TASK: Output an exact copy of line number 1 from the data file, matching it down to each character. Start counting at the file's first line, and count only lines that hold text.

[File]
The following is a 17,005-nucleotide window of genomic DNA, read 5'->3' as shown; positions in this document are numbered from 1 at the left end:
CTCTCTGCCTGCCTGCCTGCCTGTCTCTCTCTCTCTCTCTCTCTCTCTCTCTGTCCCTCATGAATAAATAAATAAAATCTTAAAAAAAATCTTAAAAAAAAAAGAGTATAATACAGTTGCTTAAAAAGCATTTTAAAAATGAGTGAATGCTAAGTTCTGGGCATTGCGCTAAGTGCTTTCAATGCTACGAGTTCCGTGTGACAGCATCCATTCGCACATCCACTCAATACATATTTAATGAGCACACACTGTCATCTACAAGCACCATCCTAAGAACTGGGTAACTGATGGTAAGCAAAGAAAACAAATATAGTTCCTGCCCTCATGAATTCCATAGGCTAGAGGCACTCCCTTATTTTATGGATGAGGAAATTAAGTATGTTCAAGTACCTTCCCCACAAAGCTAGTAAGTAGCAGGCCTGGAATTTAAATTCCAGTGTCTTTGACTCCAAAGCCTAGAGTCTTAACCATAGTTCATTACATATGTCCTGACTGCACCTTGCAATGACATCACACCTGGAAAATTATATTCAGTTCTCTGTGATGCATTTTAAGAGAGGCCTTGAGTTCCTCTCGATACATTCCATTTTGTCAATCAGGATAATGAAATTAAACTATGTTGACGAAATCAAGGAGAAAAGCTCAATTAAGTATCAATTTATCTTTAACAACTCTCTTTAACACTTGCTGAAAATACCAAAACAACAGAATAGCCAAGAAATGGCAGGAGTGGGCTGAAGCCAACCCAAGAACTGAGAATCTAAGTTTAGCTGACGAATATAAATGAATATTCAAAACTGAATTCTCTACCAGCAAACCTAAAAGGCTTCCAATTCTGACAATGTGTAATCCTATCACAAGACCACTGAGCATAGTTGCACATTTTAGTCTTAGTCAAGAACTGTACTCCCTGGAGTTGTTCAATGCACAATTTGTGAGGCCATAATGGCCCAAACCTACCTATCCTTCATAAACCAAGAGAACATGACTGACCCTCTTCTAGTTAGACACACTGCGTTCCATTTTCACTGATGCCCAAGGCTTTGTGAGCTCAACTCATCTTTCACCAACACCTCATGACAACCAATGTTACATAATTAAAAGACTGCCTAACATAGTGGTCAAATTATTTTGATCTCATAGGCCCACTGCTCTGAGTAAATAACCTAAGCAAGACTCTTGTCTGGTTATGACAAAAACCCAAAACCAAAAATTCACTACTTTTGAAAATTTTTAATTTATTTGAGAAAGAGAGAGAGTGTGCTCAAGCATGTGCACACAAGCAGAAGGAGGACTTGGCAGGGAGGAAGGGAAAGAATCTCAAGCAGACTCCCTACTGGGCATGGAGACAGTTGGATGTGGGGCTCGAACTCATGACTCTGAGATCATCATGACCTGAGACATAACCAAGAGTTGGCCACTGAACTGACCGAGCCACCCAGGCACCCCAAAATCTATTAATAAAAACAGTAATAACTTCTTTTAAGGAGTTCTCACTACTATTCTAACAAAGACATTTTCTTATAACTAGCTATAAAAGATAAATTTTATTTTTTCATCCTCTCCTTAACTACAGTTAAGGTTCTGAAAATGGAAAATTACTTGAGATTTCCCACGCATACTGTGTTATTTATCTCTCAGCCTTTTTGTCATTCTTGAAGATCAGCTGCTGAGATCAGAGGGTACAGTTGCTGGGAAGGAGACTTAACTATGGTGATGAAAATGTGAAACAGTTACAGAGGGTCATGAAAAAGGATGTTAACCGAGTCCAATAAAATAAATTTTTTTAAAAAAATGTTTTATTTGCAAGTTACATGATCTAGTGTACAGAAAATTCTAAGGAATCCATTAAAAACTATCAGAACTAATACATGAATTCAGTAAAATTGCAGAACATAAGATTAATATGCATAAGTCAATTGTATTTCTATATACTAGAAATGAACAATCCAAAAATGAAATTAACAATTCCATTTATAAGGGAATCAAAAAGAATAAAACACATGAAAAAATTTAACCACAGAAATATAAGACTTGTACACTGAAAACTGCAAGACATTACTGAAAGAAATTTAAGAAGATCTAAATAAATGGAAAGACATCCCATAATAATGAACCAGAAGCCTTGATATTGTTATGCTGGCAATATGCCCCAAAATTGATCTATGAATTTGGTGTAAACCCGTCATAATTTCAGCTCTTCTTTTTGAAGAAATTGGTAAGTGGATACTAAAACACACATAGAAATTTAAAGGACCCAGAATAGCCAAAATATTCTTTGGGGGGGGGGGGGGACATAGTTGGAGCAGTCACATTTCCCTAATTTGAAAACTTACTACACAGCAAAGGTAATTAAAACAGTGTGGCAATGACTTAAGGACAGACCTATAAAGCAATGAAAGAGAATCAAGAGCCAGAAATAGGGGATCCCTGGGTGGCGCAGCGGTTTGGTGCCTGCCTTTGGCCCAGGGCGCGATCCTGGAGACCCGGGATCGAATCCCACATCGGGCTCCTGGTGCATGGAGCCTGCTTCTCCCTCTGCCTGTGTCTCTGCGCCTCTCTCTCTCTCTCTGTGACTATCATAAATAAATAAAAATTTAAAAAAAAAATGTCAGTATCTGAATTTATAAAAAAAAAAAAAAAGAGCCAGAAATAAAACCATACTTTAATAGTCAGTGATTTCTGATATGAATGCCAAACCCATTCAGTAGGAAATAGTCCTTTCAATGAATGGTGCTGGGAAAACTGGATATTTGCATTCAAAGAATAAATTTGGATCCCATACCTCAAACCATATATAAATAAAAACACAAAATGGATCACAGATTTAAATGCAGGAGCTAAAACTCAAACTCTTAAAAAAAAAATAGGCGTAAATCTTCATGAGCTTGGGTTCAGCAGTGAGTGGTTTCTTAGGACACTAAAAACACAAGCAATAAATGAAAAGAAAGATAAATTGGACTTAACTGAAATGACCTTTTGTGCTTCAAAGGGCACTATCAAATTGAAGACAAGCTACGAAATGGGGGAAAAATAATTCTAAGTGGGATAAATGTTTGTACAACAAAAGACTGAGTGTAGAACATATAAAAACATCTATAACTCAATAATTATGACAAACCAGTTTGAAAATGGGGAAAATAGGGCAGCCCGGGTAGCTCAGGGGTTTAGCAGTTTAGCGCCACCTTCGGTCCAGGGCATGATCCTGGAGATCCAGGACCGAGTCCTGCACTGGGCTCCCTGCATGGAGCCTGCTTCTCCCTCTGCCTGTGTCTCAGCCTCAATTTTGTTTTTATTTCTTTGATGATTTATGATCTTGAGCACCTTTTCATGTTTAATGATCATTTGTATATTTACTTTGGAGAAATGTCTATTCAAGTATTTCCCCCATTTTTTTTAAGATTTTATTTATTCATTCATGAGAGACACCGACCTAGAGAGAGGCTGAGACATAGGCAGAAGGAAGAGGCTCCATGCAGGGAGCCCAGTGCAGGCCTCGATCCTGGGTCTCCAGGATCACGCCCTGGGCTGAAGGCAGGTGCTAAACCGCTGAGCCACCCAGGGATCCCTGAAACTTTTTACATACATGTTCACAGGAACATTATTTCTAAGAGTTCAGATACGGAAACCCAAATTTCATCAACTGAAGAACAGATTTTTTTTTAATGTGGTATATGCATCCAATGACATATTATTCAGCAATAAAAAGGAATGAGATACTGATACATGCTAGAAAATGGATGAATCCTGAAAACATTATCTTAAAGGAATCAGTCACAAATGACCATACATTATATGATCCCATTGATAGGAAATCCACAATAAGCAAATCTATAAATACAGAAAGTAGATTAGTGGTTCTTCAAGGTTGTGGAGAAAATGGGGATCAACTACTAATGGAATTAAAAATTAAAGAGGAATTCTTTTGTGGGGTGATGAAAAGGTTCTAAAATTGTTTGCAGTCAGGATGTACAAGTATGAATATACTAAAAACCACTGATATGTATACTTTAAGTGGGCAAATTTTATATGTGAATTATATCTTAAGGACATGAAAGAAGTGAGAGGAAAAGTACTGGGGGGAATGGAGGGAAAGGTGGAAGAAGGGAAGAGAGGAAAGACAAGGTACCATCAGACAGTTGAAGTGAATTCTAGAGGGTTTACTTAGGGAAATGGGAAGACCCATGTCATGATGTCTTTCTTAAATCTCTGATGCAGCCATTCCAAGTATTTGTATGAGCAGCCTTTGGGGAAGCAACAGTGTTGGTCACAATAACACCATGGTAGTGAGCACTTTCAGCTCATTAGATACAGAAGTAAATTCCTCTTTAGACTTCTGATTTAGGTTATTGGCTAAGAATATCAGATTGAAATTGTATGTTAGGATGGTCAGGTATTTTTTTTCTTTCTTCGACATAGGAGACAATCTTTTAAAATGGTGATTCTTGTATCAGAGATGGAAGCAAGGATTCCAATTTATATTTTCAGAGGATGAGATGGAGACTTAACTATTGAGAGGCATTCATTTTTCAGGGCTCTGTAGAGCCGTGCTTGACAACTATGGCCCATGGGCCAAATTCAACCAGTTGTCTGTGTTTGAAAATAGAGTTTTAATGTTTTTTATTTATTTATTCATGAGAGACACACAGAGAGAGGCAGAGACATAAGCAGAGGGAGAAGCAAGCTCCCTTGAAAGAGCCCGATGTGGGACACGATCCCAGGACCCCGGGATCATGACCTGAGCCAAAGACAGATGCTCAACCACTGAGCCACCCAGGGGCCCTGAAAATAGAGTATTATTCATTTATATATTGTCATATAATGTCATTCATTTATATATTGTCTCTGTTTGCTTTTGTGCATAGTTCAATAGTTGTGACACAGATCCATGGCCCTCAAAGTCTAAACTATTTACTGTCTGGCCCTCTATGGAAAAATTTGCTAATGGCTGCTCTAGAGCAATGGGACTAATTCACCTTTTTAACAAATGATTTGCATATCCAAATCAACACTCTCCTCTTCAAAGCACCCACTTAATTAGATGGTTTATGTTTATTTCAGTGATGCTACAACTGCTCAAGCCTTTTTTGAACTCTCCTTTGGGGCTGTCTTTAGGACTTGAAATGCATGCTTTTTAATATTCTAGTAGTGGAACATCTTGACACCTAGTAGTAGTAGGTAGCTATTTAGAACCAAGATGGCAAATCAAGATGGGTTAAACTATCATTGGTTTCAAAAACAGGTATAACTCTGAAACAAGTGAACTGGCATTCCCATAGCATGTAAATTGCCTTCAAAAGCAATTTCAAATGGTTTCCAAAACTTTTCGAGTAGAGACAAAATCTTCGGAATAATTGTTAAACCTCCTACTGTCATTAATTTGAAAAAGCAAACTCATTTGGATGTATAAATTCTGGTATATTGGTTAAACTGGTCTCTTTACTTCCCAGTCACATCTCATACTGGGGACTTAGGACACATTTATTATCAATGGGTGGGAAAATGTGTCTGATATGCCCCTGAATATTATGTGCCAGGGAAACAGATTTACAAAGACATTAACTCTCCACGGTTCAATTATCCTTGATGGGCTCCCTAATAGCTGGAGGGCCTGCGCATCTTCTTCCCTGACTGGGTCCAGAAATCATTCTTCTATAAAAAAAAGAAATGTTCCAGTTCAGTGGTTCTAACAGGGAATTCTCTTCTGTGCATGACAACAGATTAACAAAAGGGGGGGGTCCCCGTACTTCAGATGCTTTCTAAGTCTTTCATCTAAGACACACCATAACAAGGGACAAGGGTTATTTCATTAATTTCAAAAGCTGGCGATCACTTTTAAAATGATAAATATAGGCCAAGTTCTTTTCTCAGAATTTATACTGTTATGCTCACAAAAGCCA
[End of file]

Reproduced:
The following is a 17,005-nucleotide window of genomic DNA, read 5'->3' as shown; positions in this document are numbered from 1 at the left end: